Many are immediately impressed by the attire of the Afro-Diasporic traditions. A sacred sea of multi-colored bodies covered in pure white is a stunning and impressive visual treat to see. White clothing is not limited to the Haitian Vodou Religion, Umbanda, Candomble, or Lucumi (Santeria,) many different religions from Druids to Christians understand, and appreciate the ritual nature of white dress. The sanctity of white is immediately apparent. It’s use functions on many different levels. It is a challenge to remain clean, and this is blatantly obvious to anyone who has ever put on whites. The clothing itself has often reminded me of it’s delicacy.
In Lucumi (Santeria) the custom is to morifibale to your seniors in the tradition. Your body lies and turns on the ground in front of the elder to receive a blessing and to offer respect. In this tradition the clothes are symbolic of the Orisha Obatala, the King of the White Cloth. There are many patakis, or ritual myths, about how he needed to understand cleanliness, and humility through this clothing choice. One popular story tells of how he took a journey to visit his son, King Chango. Despite several mishaps along the way, where he was dirtied, he decided to continue . When he arrived, he was mistaken for a beggar and jailed. The story shows how important it is to maintain your appearance and reputation, and to listen to the warning signs when they are given. The book Santeria by my late friend Luis Nunez, describes Obatala as “Obatala is the supreme divinity on the terrestrial plane. He represents such a refined purity, that it cannot be described through words or songs. He is reason and justice and all that is moral. ” It is these qualities that come to light when the white clothing is employed.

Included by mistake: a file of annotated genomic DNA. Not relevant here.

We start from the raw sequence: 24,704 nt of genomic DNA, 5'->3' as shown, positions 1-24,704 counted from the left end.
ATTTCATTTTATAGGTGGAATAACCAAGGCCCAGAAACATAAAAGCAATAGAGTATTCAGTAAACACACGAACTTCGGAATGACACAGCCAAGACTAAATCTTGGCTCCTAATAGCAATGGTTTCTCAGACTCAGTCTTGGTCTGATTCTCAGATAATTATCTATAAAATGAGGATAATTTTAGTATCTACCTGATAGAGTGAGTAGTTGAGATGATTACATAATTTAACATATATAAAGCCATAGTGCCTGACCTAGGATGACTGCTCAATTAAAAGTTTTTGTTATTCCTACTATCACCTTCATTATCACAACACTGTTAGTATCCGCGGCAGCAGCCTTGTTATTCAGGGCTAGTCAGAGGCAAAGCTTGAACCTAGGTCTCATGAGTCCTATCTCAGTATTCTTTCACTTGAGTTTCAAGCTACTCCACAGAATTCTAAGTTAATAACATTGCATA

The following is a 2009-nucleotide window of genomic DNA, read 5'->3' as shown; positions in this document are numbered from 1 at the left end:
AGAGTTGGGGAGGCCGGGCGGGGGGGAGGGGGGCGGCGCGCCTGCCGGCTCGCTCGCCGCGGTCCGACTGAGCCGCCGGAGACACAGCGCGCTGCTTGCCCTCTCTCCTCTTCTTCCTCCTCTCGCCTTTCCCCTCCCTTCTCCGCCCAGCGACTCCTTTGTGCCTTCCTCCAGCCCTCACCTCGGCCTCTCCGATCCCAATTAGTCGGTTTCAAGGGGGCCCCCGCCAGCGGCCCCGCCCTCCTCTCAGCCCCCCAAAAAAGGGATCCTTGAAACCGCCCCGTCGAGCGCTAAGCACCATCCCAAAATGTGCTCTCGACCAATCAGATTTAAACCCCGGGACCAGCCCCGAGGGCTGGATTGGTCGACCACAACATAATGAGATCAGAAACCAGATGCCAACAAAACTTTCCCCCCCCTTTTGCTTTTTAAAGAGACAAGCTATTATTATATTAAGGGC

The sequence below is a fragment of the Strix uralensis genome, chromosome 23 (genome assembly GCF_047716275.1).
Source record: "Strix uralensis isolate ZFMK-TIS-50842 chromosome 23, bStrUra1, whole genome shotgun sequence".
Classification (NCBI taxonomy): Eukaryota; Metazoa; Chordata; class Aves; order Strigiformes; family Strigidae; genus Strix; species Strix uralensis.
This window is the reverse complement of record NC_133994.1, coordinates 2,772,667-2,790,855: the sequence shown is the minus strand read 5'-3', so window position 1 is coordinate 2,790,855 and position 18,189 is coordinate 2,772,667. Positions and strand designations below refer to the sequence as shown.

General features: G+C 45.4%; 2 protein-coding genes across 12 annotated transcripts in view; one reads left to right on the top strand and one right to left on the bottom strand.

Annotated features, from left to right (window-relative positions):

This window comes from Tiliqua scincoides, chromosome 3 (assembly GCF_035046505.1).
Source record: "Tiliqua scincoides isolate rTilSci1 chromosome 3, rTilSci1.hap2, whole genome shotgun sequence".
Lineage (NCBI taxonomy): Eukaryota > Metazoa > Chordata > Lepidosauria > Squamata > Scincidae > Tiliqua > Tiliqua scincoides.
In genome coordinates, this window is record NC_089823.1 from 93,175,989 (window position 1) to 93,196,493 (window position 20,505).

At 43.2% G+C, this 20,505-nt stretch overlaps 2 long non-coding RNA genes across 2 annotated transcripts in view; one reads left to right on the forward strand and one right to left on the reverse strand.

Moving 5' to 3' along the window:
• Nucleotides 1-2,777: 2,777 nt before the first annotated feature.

Everyone’s experience with wearing white as part of a ritual is uniquely different, and oddly similar. I asked a few Afro-Diasporic practitioners what the process felt like for them:
“The first time I wore whites was for my headwashing. Getting clothes for that ceremony and using those clothes only in ceremonies allows me to enter the headspace for a ritual. It makes me feel more open and connected to the moment. Wearing whites also makes me feel more connected to the other participants. We’re all united in this spiritual moment and that’s reflected in what we’re wearing. The whites I have now are the ones I wore when I was first initiated. I feel the echo of that magic whenever I put them on. I feel cleaner, lighter, and more serene.”
“The rather simple act of dressing in all white physically and subconsciously effects the world around you. For me the white symbolizes purity of mind, open to receive the blessing of the ritual ahead. ”
There is a lot more to be said about white clothing than I can cover in this blog post, so stay tuned for more on this topic. In the meantime, please let me know about your feelings, and impressions about wearing white ? Do you wear ritual white in a tradition other than those mentioned here? Please leave your thoughts and comments below, and remember to share, share, share!